Contemplations on queerness, transness, and other Otherness.

Saturday, December 24, 2011

normalizing respect

       Typically, i don't hold out too much hope for trans allies. i've heard too many brazen assumptions and simplifications and apologisms to not be a little bit cynical here. i can only hear the "They're just like everyone else" argument so many times from cis-lips before feeling so invisible i could scream. But sometimes i'm surprised and given hope. Sometimes i like to be wrong.

       A regular at my work, who is a real sweetheart, surprised me in this way. she is a student at a nearby university and is always at the coffee shop where i work studying. She rants about feminism and is just generally a pretty righteous individual. So, when she asked me my pronouns, i didn't doubt for a second that it was from a place of respect.

       Frankly, that question is usually pretty respectful, save one recent experience that i recounted in "a lesson learning." So i responded with a simple, "she."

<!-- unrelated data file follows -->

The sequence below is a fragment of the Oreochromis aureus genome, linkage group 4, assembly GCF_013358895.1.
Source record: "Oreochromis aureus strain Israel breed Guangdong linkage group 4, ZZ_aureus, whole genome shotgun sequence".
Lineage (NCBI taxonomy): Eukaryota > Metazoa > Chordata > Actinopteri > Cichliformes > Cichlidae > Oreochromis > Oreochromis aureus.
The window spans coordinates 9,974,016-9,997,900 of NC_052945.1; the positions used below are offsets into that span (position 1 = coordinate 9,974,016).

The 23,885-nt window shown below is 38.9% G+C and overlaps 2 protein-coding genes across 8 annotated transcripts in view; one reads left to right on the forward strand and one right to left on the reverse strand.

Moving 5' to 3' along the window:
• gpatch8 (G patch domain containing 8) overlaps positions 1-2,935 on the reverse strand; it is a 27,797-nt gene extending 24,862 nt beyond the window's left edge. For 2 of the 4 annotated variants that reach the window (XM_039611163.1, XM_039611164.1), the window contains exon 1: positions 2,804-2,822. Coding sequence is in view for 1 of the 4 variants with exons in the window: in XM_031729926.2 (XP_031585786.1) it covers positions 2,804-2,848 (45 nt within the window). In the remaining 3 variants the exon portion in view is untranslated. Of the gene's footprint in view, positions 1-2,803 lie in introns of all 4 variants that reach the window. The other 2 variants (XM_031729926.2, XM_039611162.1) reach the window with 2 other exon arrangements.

She responded, "I thought so. Me too."

       This response was where she went above and beyond. Not only did she respect my gender, but she put us on the same plane by implying that her pronouns also need to be explicitly defined.

       So often it is the burden of gender non-conforming folks to explain themselves to others. This is bizarre because all genders are assumed, constructed, put-on. Why should queer folk be the only ones to acknowledge that? Normalizing this respectful verbal communication of one's gender could go a long way toward breaking down transphobia and social stigma. i was pleasantly surprised at this level of allyship and was reminded that it is, in fact, possible.